Business Intelligence (BI) & Digital Analytics (DA) serve overlapping objectives in many firms (such as understanding the results of marketing campaigns, or determining customer value), but because customers activate the insights from these systems differently, two separate fragmented vendor markets have developed.  The BI buyer’s use case revolves around business decision support, often based on the internal metrics of a business, while the DA buyer’s needs center largely around driving direct response marketing activities across the siloed universe of digital channels, content, devices and ad-tech stacks.

The different use cases have each required specific types of data sets, which lead to different underlying technologies.  BI grew up in the world of SQL-structured data, OLAP databases and on-premise ERP/CRM systems.  DA was built more recently in the cloud for the digital era of larger data sets of unstructured or semi-structured data and other difficult-to-integrate formats.  A huge new ecosystem of database and analytic technologies evolved to solve for the unique needs of DA as listed below –

  1. Data size.  Massive size of files and data transfers make it difficult for traditional databases and data transfer mechanisms to keep up.
  2. Data heterogeneity. Data extraction done by multiple vendors – each has their own collection format and data nomenclature, making them difficult to integrate.
  3. Data types.  Unstructured/semi-structured data.  Web log and JSON data provide flexibility but require new processing methods to make it useful.
  4. Aggregations.  Taking event data and aggregating it into formats consumable by marketing (e.g. online purchase paths – retargeting, click on ad, purchase) is not necessarily the strength of SQL based systems.
  5. Velocity.  Marketing analytics has demonstrated that reducing latency drives improved conversion, pushing the industry toward real time analysis.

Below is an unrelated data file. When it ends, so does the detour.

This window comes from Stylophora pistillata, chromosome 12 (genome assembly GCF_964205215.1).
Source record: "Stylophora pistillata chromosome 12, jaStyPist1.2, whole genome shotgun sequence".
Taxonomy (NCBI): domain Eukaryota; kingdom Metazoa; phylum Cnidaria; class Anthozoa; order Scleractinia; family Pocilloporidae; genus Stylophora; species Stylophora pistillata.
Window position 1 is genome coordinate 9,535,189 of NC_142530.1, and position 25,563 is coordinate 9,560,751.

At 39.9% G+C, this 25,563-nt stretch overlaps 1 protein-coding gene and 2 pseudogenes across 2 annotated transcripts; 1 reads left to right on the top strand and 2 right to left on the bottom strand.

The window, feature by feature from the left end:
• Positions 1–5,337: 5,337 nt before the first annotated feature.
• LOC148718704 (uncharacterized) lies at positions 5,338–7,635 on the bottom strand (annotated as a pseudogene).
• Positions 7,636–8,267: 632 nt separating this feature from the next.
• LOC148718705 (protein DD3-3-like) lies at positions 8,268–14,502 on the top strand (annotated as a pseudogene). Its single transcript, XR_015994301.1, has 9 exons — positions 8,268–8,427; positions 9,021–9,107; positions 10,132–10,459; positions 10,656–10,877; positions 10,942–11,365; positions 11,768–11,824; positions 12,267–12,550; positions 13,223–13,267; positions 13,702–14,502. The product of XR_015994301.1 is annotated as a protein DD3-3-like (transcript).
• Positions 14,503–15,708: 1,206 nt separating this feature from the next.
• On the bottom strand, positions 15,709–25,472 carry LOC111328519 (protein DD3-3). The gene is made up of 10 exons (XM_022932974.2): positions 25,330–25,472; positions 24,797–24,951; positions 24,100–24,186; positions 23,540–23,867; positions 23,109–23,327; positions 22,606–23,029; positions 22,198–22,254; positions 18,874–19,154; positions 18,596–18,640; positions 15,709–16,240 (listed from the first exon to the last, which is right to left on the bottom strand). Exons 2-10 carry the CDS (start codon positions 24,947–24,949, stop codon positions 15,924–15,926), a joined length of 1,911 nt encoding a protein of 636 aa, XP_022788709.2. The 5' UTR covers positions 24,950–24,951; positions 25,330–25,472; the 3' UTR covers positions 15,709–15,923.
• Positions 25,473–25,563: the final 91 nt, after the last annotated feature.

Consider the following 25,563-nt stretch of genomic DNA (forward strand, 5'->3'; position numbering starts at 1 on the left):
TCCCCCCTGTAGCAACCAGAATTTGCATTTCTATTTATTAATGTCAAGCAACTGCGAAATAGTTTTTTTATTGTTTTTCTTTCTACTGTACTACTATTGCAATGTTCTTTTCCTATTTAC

Despite these differences, however, BI and DA serve many of the same purposes and require a high degree of integration if companies want to manage their businesses effectively.  As online efforts have grown, digital information plays an increasingly critical role in explaining the drivers behind BI metrics, especially in consumer marketing-driven firms (see our previous blog where we explore this use case for the eCommerce vertical HERE).  In addition, the rules that drive real time activation programs often require thoughtful analysis to create and refine.  BI offers a proven approach to facilitate those types of analysis.

Today’s Situation

With today’s solutions, companies find it painful to merge the BI & DA worlds in an elegant and scalable manner.  Customers are dealing with a custom built Babylonia of point solutions on the digital market and analytics side of the fence and, in many cases, in-house, legacy solutions on the BI side.

Companies often analyze clickstream data by channel in their AdTech tools (e.g. website, SEO, SEM, display) and when companies do attempt to integrate clickstream data into their BI systems, the data pipeline is often intermediated by AdTech vendors.  Anyone who has tried to integrate SiteCatalyst data with a search platform like SearchForce or Kenshoo knows that the definition of events can vary in nuanced ways that makes reconciliation tough and reduces user confidence in the results.  These issues can drives meaningful data integration to a standstill.

Latency often occurs when an AdTech vendor needs to process the data for its silo and the company then processes the data a second time to get the full view before taking action.  Too many steps almost always means too slow to get the right results.

Why BI & Analytics Went Their Different Ways_Diagram

The practical result?  Companies leave money on the table by not fully understanding customer behavior and by reacting to that behavior too slowly.  The former costs money in simple ways – like not turning off retargeting campaigns after a customer has purchased – and in more complex ways – like targeting a high-involvement considered purchase prospect with shallow media rather than a research oriented communication.  Latency can lead companies to ignore customers while they consider purchase and contacting them while they focus on other things.  A recent Ancestry.Com presentation (see it on slide 16 HERE) suggested that response differences, even over a period of a few days, can result in an order of magnitude change in conversion.

So, how do marketers address this Digital Analytics and BI gap?  Stay tuned for my next blog —
Why BI and Digital Analytics Will Integrate.